The last time that the Republic of Ireland played Luxembourg in a competitive match was not a game that lived long in the memory.

For those of us who do remember the 2-1 win, on what was a murky evening at Lansdowne Road in September 1987, well it did little to endear us to the footballing philosophy of one Jack Charlton. Okay, a win was a win and the Irish were still in the hunt for a place at Euro '88.

There was another home match against Bulgaria to come, which Ireland won 2-0, but favours were then needed if we were were to dine at the top table in Germany. Little did we know what would ultimately transpire and what was tellingly set in train when a Scot, Gary Mackay, found the Bulgarian net on that night in November. The story thereafter has been well documented. 

But, back to that evening against the Grand Duchy at Lansdowne. RTÉ only gave the nation highlights of what transpired before 18,000 spectators at the Dublin 4 venue. For me a banner reading, 'Free The Birmingham Six', that was draped across the Havelock Square end, was the takeaway snapshot.

The plight of 'The Six', and their upcoming appeal against life sentences handed down for the murder of 21 people, was big news at the time. The appeal was unsuccessful. It took three-and-a-half more years and another appeal before the men were finally released.

In May of '87, the Irish defeated Luxembourg 2-0 in the away fixture. It was expected that Jack's side would win by a bigger margin in the return clash. There was no goal rush, however. It was Luxembourg who took the lead on 28 minutes when, after a sloppy clearance from Ronnie Whelan, debutant Armin Krings shot low to the corner of Gerry Peyton's net. 

Up to that point, the hosts in the words of Noel Dunne in The Irish Independent, offered "plenty of thundering promise, but no lightning flashes of inspiration or finish".

The huff and puff did yield an equaliser on 31 minutes after Frank Stapleton headed home Ashley Grimes' cross.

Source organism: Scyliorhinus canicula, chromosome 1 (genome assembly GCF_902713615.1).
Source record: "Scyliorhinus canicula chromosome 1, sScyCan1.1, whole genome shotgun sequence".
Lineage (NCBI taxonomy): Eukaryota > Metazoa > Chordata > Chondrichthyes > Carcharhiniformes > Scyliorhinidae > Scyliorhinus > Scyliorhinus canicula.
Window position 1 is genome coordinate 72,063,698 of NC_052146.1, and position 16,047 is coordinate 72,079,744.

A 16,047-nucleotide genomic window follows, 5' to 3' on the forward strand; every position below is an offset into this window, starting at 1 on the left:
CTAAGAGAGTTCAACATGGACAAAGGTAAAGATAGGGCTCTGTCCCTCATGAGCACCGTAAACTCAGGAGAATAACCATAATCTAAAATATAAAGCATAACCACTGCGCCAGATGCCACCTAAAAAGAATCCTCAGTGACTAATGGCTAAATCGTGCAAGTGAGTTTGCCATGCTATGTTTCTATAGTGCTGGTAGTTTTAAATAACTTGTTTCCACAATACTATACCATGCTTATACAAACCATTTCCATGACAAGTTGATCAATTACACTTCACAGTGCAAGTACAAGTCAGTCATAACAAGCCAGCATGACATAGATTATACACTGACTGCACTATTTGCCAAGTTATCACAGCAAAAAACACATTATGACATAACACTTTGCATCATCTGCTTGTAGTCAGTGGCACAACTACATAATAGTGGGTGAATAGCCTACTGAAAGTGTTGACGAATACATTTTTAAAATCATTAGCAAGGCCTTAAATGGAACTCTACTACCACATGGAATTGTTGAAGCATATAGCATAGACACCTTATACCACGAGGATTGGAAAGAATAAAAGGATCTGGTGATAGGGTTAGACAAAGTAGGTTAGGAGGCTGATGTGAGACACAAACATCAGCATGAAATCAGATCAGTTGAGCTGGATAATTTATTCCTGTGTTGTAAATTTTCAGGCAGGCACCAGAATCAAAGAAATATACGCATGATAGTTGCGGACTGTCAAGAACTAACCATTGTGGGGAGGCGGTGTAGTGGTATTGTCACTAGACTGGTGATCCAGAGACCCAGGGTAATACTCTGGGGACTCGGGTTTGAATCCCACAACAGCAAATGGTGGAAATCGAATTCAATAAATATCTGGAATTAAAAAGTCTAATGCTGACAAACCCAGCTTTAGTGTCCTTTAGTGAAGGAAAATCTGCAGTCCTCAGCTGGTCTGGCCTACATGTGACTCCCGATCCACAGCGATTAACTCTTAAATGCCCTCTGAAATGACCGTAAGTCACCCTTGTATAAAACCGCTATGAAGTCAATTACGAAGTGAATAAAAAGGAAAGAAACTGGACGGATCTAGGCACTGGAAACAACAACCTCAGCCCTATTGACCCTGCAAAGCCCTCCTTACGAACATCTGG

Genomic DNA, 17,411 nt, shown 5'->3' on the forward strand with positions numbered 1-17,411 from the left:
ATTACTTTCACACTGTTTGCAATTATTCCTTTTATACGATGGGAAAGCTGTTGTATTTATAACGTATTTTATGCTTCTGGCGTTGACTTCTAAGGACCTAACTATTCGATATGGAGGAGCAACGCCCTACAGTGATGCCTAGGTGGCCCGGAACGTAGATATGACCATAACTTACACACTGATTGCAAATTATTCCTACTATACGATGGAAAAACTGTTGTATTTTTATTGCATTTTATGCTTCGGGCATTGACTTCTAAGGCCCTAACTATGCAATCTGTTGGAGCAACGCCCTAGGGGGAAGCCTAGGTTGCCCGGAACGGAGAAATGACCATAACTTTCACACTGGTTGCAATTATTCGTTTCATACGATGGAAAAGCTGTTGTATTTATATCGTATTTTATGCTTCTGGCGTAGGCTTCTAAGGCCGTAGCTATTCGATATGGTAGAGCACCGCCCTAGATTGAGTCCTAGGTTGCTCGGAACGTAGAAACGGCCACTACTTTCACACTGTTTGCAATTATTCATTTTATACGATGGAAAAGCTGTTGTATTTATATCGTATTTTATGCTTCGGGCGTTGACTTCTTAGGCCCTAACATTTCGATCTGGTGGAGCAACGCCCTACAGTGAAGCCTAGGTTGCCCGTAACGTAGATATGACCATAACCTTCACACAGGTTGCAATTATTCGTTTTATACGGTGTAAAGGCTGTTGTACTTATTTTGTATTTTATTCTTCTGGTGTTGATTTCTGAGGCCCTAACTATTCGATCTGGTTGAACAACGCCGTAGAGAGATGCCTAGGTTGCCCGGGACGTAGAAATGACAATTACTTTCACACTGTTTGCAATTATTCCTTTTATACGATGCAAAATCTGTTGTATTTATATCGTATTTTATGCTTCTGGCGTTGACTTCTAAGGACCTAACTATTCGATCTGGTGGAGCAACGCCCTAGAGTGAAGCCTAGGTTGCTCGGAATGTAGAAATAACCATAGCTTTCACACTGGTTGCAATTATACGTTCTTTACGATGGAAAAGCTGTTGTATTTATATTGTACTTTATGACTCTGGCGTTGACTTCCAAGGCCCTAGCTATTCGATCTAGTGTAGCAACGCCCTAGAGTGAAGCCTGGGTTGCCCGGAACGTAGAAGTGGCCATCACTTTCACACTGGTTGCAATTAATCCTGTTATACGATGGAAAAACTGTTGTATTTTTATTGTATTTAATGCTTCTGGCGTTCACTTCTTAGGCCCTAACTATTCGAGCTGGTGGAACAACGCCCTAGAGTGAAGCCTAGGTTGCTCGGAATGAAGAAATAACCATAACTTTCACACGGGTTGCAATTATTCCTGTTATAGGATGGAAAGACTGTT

"Last night's game at Lansdowne was woeful... a nightmarish view of British (and Irish football) at its sweaty and unimaginative worst"

Level at the break, with Dunne also commenting that the visitors and the Garda Band "received a bigger cheer than the Irish" as the second half commenced. Krings had the ball in the Irish net again on 50 minutes, but he was adjudged to have it handled it home.

The introduction of Niall Quinn did bring the home crowd to life somewhat and it was he who set up Paul McGrath to blast home the winner on 74 minutes. 

"A drastically disappointing display" was how the Indo summed it all up. Roby Landers, one of Luxembourg's two professionals on view, was named Man of the Match.

The Irish Independent headline summed up the mood

And then the post-mortem.

Charlton told the waiting media that "we winkled a result". More bullishly, he added: "You guys [the media] put our lads under a hell of a lot of pressure talking about scoring six. You can't do that against a side as organised as these." 

Charlton also had a go at the Irish supporters for booing the players off the pitch and for singing "What a load of rubbish". Before storming out of the press conference, he said: "Our lads had run their b******s off, they played their hearts out. Anyone who thinks it was a bad game of football must be mad. It was a cracking game of football from both sides."  

The scribes weren't having any of this, with Vincent Hogan opining that we are now "back among the minnows". Karl McGinty in the Evening Herald wrote: "Last night's game at Lansdowne was woeful.... a nightmarish view of British [and Irish football] at its sweaty and unimaginative worst. Ireland's sledgehammer tactics are too easily stifled. There's too much effort and anxiety... too little thought and control... too many clockwork soldiers."

Charlie Stuart's match report in The Irish Press led with: "Ireland said a sad farewell to their outside chances of playing in next summer's European Championship finals in West Germany when they scrambled to an untidy victory over the part-timers of little Luxembourg."

Stuart's words had currency at the time, though a much improved performance in the win over Bulgaria and a helping hand from the Scots, would steer Charlton's side on an altogether different course, where qualifying for major tournaments deflected much criticism of the playing style. 

And so 34 years on and Luxembourg are back in town for another competitive game. Stephen Kenny is hoping to mould a team that plays with adventure and no little style. He is also looking for his first win as Ireland boss, an upturn in his fortunes. Better days did lie ahead after that footballing nadir in the autumn of '87.

A win against the Grand Duchy in the spring of 2021 may be the result to kickstart more reasons to be cheerful.

Follow Republic of Ireland v Luxembourg via our live blog on RTÉ.ie/sport and RTÉ News app, watch live on RTÉ2 and the RTÉ Player or listen to commentary on RTÉ Radio 1 from 7pm.